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This is how the book I'm reading begins:

Sometime, somewhere, between Africa and Hindustan, lay a river so Jewish it observed the Sabbath. According to the ninth-century traveller Eldad the Danite, for six days of the week the Sambatyon pushed a heavy load of rocks along its sandy course. On the seventh day, like the Creator of the universe, the river rested.

Having caught my breath, for who could not be breathless at such beauty, I begin to wonder: Is this who we are, every one of us a Sambatyon, a Sysyphean river, or a tribe of one lost on the other side, and at the same time the dividing line between this and that.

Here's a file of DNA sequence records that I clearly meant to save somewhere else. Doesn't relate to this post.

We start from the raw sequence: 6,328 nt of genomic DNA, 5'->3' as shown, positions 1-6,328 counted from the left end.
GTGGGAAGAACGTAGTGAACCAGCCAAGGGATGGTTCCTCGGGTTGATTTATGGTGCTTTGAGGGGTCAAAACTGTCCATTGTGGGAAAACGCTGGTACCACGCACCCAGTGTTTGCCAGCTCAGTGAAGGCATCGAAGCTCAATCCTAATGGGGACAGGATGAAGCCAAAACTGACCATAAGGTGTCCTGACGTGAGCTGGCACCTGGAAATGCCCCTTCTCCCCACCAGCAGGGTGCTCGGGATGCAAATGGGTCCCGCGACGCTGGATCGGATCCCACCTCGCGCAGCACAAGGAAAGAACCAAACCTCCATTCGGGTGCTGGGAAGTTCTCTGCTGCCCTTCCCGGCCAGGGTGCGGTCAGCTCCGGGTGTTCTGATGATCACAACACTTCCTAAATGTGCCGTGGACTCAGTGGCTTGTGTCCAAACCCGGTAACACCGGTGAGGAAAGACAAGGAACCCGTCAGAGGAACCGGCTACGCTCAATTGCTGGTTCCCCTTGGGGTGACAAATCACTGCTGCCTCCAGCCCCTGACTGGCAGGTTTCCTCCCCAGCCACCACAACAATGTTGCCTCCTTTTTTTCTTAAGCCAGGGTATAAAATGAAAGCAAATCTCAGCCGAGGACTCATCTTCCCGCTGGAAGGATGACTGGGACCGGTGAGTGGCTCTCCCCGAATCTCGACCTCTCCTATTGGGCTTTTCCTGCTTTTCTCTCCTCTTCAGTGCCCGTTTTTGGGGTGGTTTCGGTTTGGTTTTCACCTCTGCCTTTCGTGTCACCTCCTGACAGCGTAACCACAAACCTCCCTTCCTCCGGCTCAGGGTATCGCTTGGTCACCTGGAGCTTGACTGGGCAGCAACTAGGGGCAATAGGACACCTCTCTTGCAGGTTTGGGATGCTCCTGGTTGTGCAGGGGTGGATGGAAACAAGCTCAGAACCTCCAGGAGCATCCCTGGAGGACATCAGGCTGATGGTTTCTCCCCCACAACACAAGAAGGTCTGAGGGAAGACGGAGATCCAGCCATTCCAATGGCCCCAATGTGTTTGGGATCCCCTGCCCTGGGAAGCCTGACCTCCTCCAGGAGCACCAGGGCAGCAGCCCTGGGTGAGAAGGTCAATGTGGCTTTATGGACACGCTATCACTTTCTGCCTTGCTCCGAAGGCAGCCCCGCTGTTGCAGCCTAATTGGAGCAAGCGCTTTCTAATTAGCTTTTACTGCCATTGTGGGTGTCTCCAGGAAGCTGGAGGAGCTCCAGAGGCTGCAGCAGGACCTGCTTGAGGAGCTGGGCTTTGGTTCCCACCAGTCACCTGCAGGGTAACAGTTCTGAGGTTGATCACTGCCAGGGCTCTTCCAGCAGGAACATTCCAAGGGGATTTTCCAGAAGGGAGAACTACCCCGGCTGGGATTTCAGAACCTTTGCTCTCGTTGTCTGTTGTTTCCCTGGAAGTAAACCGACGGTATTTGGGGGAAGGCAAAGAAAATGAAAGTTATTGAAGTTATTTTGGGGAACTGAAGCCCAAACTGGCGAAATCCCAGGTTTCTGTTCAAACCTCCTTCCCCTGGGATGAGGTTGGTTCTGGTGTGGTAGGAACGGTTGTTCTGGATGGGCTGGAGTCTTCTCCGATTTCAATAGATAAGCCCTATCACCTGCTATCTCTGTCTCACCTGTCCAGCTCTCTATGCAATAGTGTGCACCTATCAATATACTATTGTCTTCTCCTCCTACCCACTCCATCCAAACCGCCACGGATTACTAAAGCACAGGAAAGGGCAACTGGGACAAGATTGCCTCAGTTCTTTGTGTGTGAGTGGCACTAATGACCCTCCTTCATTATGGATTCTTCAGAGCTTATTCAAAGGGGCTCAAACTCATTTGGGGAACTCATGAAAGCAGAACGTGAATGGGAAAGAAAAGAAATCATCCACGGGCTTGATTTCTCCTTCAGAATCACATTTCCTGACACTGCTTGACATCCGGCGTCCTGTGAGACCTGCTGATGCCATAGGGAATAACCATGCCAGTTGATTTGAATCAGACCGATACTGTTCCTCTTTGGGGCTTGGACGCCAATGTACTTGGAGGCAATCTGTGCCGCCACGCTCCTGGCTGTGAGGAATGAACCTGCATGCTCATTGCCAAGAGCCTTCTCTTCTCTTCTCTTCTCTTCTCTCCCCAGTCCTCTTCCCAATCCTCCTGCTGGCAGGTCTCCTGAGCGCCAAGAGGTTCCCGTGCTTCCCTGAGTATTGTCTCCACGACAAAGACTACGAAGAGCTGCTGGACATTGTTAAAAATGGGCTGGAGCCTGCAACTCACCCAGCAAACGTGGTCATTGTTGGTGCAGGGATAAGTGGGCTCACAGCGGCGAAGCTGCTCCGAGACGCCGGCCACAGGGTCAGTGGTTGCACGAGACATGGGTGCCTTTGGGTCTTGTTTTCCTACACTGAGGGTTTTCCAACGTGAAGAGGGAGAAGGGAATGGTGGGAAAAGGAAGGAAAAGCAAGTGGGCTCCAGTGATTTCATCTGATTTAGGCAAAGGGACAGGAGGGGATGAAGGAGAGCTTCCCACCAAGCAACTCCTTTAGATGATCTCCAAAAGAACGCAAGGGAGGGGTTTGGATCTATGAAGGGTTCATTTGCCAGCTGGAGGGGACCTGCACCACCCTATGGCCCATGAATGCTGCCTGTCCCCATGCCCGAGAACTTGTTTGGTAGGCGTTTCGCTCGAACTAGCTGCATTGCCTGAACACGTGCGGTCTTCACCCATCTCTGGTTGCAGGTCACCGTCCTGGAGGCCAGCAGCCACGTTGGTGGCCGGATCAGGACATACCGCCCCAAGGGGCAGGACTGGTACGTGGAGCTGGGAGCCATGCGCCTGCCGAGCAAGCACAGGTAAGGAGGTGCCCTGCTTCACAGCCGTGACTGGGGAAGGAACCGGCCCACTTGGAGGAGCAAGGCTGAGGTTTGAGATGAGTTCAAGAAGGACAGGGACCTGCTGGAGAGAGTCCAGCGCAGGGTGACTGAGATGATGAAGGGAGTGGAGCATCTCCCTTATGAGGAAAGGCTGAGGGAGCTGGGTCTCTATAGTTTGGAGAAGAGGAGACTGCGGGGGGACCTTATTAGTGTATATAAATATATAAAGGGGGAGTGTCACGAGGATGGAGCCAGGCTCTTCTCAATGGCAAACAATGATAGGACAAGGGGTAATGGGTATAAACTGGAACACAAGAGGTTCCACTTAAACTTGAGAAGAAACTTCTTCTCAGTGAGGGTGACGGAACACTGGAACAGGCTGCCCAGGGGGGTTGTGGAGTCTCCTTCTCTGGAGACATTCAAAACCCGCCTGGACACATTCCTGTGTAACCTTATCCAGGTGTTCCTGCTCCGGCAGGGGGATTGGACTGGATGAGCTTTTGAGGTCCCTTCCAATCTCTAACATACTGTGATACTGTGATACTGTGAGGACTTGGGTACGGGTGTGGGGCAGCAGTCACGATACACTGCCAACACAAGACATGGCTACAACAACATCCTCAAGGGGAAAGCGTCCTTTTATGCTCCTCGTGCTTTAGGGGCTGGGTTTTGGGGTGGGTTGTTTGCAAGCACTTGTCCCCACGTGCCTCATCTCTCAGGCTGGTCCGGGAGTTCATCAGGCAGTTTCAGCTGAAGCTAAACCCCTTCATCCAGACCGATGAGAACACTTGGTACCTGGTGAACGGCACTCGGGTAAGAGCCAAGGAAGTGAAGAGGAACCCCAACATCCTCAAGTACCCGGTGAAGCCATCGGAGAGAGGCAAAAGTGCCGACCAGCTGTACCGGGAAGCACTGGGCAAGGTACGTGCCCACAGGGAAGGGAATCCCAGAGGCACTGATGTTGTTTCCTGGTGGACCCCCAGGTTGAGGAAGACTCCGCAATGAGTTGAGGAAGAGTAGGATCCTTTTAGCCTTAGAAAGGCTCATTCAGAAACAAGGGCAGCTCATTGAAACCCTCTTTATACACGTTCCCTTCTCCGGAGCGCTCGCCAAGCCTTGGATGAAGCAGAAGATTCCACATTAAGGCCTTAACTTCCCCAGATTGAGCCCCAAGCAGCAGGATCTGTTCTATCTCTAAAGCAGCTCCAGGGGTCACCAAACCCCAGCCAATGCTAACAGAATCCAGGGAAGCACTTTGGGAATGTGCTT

Caught in a paradox: on the day on which the river ceases to flow and the rocks are like stepping stones, we may not cross; and on the days we may cross, it rages and threatens to kill anyone who steps into it.

This is Kafka long before Kafka. But Kafka is a jackdaw. A jackdaw can cross; you and I cannot. We go to work, we carry the stones and we are trapped. We have forgotten to fly. We carry the stones. And we have forgotten the seventh day when the urge to rise up has ceased.

Harris Gulko, Sambatyon


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